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Lexus GS review - the alternative executive car choice - Interior and Tech

Japanese executive saloons offer a different take on the Germanic norm, with mixed success

Evo rating
Price
from £31,495
  • Handsome; well equipped; GS 300h low on CO2; GS F high on individuality
  • No diesels to truly compete with the class-leaders; hybrids an acquired taste

The GS is perhaps the most conventionally styled cabin in the Lexus range and that’s no bad thing. The driving position is good and with even the cheapest model getting ten-way electric seat adjustment it’s impossible for those in the front not to get comfortable. The 18-way moveable seats on the higher trims seem like overkill, but the vented and heating element of the Luxury model is a welcome addition. The dash and instruments are all rather sensible, Lexus obviously seeing its GS customers as a bit more conservative than those for its other models.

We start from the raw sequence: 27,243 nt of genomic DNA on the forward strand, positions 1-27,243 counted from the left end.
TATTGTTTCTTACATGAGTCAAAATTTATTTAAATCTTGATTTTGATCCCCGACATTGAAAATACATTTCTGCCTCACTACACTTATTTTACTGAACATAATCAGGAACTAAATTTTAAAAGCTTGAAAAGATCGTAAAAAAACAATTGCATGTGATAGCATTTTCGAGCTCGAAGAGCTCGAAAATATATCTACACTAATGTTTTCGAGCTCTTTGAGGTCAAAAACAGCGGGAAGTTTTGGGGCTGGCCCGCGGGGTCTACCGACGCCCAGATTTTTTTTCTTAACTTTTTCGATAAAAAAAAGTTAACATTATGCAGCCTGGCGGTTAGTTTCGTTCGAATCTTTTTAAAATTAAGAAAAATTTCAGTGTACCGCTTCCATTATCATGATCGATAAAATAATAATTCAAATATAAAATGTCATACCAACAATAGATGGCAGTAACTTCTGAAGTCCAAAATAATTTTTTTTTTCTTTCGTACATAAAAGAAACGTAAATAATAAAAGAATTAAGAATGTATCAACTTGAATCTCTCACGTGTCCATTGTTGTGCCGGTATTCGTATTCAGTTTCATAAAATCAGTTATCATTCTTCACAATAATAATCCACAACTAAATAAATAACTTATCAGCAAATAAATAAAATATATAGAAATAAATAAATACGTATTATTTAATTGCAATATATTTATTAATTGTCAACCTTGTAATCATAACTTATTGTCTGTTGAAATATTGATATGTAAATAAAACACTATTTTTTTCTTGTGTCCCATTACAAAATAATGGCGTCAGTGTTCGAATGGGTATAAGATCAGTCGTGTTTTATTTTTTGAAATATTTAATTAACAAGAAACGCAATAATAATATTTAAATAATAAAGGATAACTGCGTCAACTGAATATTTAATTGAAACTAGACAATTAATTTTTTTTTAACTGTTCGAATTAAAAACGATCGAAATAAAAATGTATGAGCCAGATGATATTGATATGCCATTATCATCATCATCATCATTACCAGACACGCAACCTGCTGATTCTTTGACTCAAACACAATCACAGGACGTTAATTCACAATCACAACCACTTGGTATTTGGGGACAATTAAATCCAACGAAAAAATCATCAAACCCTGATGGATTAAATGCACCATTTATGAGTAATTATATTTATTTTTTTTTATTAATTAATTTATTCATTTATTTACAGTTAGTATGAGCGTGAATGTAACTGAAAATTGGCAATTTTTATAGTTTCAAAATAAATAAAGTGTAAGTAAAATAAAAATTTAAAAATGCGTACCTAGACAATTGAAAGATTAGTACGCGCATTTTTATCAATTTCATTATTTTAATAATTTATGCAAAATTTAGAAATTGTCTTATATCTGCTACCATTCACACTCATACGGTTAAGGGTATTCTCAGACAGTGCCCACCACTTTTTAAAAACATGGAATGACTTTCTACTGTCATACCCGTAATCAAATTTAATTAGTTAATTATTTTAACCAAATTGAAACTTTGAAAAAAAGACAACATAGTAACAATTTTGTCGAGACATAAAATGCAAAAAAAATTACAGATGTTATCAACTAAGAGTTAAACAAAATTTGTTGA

There’s an undeniable sense of 'expensive Toyota' about it, which does slightly detract from the premium positioning, but it’s all beautifully finished. The satnav and entertainment can be a touch fiddly to operate thanks to the curious moving pad input/controller, but everything else is familiar, the only hint to its hybrid powertrain being the EV button on the centre console and the Charge, Eco, Power dial in place of a rev counter.

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Space is good for passengers front and rear, though boot space does suffer thanks to the battery placement for the hybrid system.

That's not a problem in the GS F, whose boot is unaffected by batteries. The GS F's cabin is a step above the regular range too - similar in design, but blessed with a pair of wonderfully-styled and superlatively supportive front seats. The dials are addictively high-tech too, changing their displays according to whether the driver has selected Eco, Normal, Sport S or Sport S+ driving modes.

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